I wrote a day or two ago about a sheep of mine, a ewe, that I had to treat. I wrote about how I consulted with a more-experienced sheep farmer, and a veterinarian and a local vet clinic, and following their advice, treated the ewe successfully. But then I get this comment:
While I commend you for you efforts you must have a LOT of cash to burn through. Seems like every other day one of your animals is getting sick from something that could've been prevented, or you're making a costly mistake that could've been avoided.
I hope this is not the case, but at this rate I hope those pockets are deep for I don't see this farm sustaining itself anytime soon. You ought to do through research prior to embarking on your miscalculated endeavors.
Wishing you the best.
Not satisfied with this, this person posted this comment the next day:
Oh what happened? My last comment hurt your feelings, as I see you never posted it. I'm sorry if it did, it's just that more often then not when reading your blog can't help but say to myself "what is this guy doing?"
First -- even if the comments don't agree with me I post them, with a couple of exceptions: No personal attacks, and keep on the topic at hand. I'm open to the discussion of ideas and practices and hints and suggestions at any time. I'm also open to questions about my rationale for doing something. So if you see me talk about something that doesn't make sense, by all means, ask that question.
Second -- if you're sincerely interested in helping (me, or any other farmer) and you've got some experience, I'd love to hear it. Let's look at another comment in that same post, written by Michelle from Collie farm wrote to that very same posting-- helpful, contains a reference to a source she's found helpful, along with some symptoms to look for -- smell of the animals breath, etc.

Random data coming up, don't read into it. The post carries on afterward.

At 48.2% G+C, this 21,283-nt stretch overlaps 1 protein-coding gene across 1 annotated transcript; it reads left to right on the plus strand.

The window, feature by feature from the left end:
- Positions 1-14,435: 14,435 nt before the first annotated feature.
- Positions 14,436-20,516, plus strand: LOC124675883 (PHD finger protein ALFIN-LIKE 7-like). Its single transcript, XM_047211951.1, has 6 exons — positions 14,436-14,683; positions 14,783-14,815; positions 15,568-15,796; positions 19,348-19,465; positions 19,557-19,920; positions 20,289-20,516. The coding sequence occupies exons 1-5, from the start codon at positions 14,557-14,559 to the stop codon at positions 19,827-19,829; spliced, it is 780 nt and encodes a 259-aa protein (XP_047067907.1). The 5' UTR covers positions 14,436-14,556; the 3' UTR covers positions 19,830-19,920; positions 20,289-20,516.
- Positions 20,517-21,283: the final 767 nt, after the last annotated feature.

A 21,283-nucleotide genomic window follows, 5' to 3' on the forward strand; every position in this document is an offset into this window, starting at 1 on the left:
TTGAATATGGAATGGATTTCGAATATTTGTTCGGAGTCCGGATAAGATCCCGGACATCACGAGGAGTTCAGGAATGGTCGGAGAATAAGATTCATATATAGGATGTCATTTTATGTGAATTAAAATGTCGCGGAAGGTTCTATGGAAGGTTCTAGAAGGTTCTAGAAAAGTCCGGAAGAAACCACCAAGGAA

With respect to the farm -- or any business venture -- if you can't afford to take some losses along the way you probably won't succeed. It doesn't matter if it's farming or software or whatever -- business involves making mistakes. It's not a question of whether you make a mistake, it's often a question of how fast and appropriately you respond to the mistake.
If you've ever used a compass, you'll find that you'll walk a ways, consult your compass, correct your bearing, and keep walking. Checking your compass bearing more frequently means that your error is smaller, and you get to your destination quicker. Expecting there to be no learning curve, or mistakes made, during the course of any endeavor is foolhardy.
So I'm open to suggestions, Friend. With respect to the sheep, or any other aspect of my farm, please do suggest what I might do better. Share with me (and the other readers) your experience and insight. Tell me a trick or technique that makes your life easier.
Part of the reason that I talk about my mistakes is that is actually what I like reading about in other peoples blogs. There's too many blogs that are fairy tales, or who talk about practices that they don't actually do themselves. I'd prefer something more grounded in reality -- and I'm hoping that what I write here is useful to people who are thinking about doing something similar.
So jump in. I don't bite.
1 day ago